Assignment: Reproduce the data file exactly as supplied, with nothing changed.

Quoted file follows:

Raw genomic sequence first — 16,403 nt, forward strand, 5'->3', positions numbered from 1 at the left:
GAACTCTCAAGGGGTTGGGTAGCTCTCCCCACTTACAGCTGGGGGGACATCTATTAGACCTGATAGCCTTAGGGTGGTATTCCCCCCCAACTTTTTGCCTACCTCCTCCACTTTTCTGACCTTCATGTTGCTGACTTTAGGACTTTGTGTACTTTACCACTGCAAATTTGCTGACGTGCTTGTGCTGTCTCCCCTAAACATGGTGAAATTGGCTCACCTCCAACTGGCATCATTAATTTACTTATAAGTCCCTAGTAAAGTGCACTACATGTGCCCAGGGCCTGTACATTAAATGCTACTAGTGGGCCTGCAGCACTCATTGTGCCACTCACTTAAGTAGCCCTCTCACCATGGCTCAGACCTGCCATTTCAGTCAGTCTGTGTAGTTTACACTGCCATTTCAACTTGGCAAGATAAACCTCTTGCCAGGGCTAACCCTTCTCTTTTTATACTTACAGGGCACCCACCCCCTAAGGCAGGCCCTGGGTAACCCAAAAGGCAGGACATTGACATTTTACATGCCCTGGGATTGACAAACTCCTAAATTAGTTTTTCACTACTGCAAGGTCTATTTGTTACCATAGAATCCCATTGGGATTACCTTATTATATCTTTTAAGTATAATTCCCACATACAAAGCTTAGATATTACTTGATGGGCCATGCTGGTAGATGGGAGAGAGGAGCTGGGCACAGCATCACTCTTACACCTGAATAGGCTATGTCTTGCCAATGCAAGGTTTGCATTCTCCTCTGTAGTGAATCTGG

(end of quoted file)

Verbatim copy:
Raw genomic sequence first — 16,403 nt, forward strand, 5'->3', positions numbered from 1 at the left:
GAACTCTCAAGGGGTTGGGTAGCTCTCCCCACTTACAGCTGGGGGGACATCTATTAGACCTGATAGCCTTAGGGTGGTATTCCCCCCCAACTTTTTGCCTACCTCCTCCACTTTTCTGACCTTCATGTTGCTGACTTTAGGACTTTGTGTACTTTACCACTGCAAATTTGCTGACGTGCTTGTGCTGTCTCCCCTAAACATGGTGAAATTGGCTCACCTCCAACTGGCATCATTAATTTACTTATAAGTCCCTAGTAAAGTGCACTACATGTGCCCAGGGCCTGTACATTAAATGCTACTAGTGGGCCTGCAGCACTCATTGTGCCACTCACTTAAGTAGCCCTCTCACCATGGCTCAGACCTGCCATTTCAGTCAGTCTGTGTAGTTTACACTGCCATTTCAACTTGGCAAGATAAACCTCTTGCCAGGGCTAACCCTTCTCTTTTTATACTTACAGGGCACCCACCCCCTAAGGCAGGCCCTGGGTAACCCAAAAGGCAGGACATTGACATTTTACATGCCCTGGGATTGACAAACTCCTAAATTAGTTTTTCACTACTGCAAGGTCTATTTGTTACCATAGAATCCCATTGGGATTACCTTATTATATCTTTTAAGTATAATTCCCACATACAAAGCTTAGATATTACTTGATGGGCCATGCTGGTAGATGGGAGAGAGGAGCTGGGCACAGCATCACTCTTACACCTGAATAGGCTATGTCTTGCCAATGCAAGGTTTGCATTCTCCTCTGTAGTGAATCTGG